Talk about unpredictable. It seemed like the forces of good would triumph thanks to the timely delivery of Excalibur, but it all appears to rest on the shave horned head of Big Red’s own bad self.
Hellboy battles Nimue who previously a mere archwitch inexplicably morphed into a dragon. Her transformation may be due to yet another prophecy.
Fortunately, in Hellboy prophecies can change. Hellboy was fated to rule in hell. Scratch that. He was destined to bring doom to all humanity. Nope. Now, when the dragon fights the champion of man, all will end. To be sure, London feels the impact of the battle, but I simply can’t help but think Hellboy will buck this prophecy as well.
Hellboy’s temperament utterly contradicts the needs of prophecy. Prophecy is poetry, like the litany from the dragon’s mouth. Hellboy is blunt: “I said screw you, pal! I’m just getting started!” Prophecy is elegant and sublime. Hellboy hits things until they fall. Prophecy is immutable, but any change in Hellboy is ever so slight. It’s the classic conflict between the unstoppable force and immovable object. My money’s on Hellboy.
Duncan Fegredo and Dave Stewart combine forces for a knock down, drag out wrestling match between Hellboy and the dragon. It’s truly bizarre to see Hellboy actually hit a dragon. Traditionally, dragons are fought by sword and lance, but ah, Hellboy isn’t a traditional kind of guy. He simply beats on the artist formerly known as Nimue and the more she slithers the silvery tongue, the more Hellboy grunts insults.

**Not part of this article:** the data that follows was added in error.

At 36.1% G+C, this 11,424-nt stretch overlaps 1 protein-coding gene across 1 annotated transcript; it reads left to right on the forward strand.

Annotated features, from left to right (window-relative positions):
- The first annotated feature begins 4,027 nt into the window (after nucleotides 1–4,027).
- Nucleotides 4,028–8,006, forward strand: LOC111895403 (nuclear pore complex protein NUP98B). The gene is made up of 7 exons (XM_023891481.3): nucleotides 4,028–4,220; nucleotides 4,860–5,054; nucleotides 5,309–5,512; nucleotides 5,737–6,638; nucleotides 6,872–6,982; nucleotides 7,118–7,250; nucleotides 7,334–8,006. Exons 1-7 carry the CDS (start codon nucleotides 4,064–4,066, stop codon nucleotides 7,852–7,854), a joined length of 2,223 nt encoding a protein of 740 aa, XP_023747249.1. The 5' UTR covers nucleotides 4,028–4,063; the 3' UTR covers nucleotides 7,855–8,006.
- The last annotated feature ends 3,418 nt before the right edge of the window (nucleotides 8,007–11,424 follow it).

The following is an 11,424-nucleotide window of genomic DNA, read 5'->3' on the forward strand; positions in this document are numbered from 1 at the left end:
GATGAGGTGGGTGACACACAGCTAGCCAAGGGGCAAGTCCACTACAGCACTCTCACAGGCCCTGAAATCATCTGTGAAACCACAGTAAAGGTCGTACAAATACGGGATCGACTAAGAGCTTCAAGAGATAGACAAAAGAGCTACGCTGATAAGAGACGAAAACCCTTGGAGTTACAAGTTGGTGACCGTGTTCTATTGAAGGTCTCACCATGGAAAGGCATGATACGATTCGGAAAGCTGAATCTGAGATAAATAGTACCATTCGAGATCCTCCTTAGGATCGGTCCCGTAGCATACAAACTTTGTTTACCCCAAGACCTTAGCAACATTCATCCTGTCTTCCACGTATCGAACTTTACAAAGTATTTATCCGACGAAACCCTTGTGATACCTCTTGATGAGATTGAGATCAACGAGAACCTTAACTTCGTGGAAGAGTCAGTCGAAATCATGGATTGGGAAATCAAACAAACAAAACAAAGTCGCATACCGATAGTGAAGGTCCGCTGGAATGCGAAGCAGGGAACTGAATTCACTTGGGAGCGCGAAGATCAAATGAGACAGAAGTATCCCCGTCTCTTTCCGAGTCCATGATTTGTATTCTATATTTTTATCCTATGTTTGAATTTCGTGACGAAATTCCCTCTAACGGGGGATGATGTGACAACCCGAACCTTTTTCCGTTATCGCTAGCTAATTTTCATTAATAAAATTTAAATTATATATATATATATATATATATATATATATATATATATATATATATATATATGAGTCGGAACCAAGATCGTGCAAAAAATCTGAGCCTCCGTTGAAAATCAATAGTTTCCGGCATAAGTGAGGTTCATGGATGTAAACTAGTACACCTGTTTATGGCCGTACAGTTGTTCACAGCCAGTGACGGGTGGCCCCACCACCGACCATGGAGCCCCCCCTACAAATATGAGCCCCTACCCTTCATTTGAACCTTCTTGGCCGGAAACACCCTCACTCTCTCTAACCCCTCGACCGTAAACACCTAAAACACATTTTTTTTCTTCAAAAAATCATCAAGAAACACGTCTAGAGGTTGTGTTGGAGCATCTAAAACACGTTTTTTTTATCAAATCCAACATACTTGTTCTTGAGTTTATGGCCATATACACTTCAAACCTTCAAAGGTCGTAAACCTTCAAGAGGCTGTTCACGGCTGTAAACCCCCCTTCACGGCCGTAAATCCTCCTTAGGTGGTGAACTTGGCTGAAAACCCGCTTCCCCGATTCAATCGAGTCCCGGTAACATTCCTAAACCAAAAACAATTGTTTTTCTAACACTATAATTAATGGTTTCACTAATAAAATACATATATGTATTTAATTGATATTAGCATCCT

The one you feel for, the one you fear for is Alice, Hellboy’s lady love, yet she seems to be taking a journey, one whose final destination is anybody’s guess. Mignola ain’t telling, and while he sparks your curiosity, he amuses you with the quirkiness of his claim to fame. Hellboy.
Zack Davisson also reviewed Hellboy: The Fury #2. Read his thoughts, too!
Ray Tate’s first online work appeared in 1994 for Knotted. He has had a short story, “Spider Without a Web,” published in 1995 for the magazine evernight and earned a degree in biology from the University of Pittsburgh. Since 1995, Ray self-published The Pick of the Brown Bag on various usenet groups. In the POBB, as it was affectionately known, Ray reviewed comic books, Doctor Who novels, movies and occasionally music. Circa 2000, he contributed his reviews to Silver Bullet Comic Books (later Comics Bulletin) and became its senior reviewer. Ray Tate would like to think that he’s young at heart. Of course, we all know better.